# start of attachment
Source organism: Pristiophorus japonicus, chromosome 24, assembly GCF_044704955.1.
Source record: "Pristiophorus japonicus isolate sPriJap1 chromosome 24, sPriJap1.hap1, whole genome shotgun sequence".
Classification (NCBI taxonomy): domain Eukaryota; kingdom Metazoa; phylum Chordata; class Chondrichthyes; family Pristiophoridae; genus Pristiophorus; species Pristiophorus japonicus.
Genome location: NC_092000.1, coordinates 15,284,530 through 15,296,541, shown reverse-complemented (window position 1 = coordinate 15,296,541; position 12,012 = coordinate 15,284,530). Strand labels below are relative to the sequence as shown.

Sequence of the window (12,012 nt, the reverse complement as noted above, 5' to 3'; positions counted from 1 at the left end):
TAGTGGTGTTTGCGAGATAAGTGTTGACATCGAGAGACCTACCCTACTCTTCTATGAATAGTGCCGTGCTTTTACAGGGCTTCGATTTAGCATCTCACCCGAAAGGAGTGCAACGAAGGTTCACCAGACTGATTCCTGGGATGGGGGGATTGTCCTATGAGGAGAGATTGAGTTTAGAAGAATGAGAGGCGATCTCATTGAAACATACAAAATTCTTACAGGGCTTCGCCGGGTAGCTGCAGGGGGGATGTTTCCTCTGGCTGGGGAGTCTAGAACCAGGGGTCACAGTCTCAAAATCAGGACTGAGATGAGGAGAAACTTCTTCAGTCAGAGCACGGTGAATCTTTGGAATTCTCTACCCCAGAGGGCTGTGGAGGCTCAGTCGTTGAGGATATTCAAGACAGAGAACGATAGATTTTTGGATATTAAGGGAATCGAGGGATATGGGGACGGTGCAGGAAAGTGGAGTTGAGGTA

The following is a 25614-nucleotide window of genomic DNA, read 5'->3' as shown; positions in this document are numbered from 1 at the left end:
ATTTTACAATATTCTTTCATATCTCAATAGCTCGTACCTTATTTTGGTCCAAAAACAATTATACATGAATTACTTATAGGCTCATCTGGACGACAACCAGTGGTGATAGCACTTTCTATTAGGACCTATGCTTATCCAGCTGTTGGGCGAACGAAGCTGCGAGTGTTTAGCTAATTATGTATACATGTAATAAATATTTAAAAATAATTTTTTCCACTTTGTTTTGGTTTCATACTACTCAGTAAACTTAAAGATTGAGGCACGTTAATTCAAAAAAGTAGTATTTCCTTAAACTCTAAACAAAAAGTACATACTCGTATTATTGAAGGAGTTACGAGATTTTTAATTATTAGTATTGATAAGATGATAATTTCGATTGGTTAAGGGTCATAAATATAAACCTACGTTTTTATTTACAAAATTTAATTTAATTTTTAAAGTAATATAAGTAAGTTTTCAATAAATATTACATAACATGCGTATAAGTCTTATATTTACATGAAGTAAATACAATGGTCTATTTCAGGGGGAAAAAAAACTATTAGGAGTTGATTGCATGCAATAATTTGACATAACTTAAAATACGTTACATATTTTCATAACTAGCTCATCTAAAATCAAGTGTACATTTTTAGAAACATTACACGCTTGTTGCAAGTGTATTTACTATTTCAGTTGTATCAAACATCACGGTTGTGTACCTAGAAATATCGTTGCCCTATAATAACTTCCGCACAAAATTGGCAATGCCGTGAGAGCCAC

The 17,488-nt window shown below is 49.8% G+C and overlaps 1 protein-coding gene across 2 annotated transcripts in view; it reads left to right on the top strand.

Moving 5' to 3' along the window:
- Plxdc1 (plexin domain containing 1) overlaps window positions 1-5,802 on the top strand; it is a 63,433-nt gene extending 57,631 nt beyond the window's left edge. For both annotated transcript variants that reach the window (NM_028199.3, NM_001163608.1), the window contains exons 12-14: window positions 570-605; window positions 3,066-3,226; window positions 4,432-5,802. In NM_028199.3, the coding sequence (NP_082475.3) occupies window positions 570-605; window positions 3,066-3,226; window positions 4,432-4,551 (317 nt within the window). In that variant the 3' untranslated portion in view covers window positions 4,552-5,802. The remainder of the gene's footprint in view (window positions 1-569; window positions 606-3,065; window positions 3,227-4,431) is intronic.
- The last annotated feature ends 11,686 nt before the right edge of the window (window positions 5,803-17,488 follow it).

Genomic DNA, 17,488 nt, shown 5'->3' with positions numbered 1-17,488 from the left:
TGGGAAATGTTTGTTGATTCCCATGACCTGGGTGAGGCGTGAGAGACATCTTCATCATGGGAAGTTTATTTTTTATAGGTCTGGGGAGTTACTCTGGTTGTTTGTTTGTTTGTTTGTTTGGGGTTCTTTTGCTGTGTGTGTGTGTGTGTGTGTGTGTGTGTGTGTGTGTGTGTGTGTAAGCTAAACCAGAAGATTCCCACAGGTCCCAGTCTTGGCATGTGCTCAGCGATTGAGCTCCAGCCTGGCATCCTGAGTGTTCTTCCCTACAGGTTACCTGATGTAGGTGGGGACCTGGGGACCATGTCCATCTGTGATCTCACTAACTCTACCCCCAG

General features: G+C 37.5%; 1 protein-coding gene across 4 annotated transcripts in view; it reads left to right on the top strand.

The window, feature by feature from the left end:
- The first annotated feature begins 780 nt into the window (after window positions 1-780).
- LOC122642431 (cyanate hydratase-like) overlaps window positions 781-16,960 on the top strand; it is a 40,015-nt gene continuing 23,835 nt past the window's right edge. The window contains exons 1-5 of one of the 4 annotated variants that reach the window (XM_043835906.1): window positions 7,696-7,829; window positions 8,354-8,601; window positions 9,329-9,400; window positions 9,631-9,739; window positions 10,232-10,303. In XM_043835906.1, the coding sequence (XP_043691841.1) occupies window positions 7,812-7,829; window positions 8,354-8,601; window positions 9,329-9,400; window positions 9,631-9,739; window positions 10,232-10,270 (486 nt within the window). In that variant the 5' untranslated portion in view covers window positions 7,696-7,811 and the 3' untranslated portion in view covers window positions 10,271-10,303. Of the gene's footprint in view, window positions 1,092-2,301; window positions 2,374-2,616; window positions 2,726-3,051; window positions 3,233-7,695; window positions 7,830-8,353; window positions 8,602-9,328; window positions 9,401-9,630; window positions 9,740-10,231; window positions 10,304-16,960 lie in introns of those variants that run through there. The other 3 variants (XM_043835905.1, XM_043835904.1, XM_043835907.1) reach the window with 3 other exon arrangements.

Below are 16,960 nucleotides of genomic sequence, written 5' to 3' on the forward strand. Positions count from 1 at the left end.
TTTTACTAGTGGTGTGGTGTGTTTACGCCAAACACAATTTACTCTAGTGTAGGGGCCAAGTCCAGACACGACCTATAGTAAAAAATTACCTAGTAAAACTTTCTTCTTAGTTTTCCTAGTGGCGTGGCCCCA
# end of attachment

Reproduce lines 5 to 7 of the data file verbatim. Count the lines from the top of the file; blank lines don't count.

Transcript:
Sequence of the window (12,012 nt, the reverse complement as noted above, 5' to 3'; positions counted from 1 at the left end):
TAGTGGTGTTTGCGAGATAAGTGTTGACATCGAGAGACCTACCCTACTCTTCTATGAATAGTGCCGTGCTTTTACAGGGCTTCGATTTAGCATCTCACCCGAAAGGAGTGCAACGAAGGTTCACCAGACTGATTCCTGGGATGGGGGGATTGTCCTATGAGGAGAGATTGAGTTTAGAAGAATGAGAGGCGATCTCATTGAAACATACAAAATTCTTACAGGGCTTCGCCGGGTAGCTGCAGGGGGGATGTTTCCTCTGGCTGGGGAGTCTAGAACCAGGGGTCACAGTCTCAAAATCAGGACTGAGATGAGGAGAAACTTCTTCAGTCAGAGCACGGTGAATCTTTGGAATTCTCTACCCCAGAGGGCTGTGGAGGCTCAGTCGTTGAGGATATTCAAGACAGAGAACGATAGATTTTTGGATATTAAGGGAATCGAGGGATATGGGGACGGTGCAGGAAAGTGGAGTTGAGGTA

The following is a 25614-nucleotide window of genomic DNA, read 5'->3' as shown; positions in this document are numbered from 1 at the left end: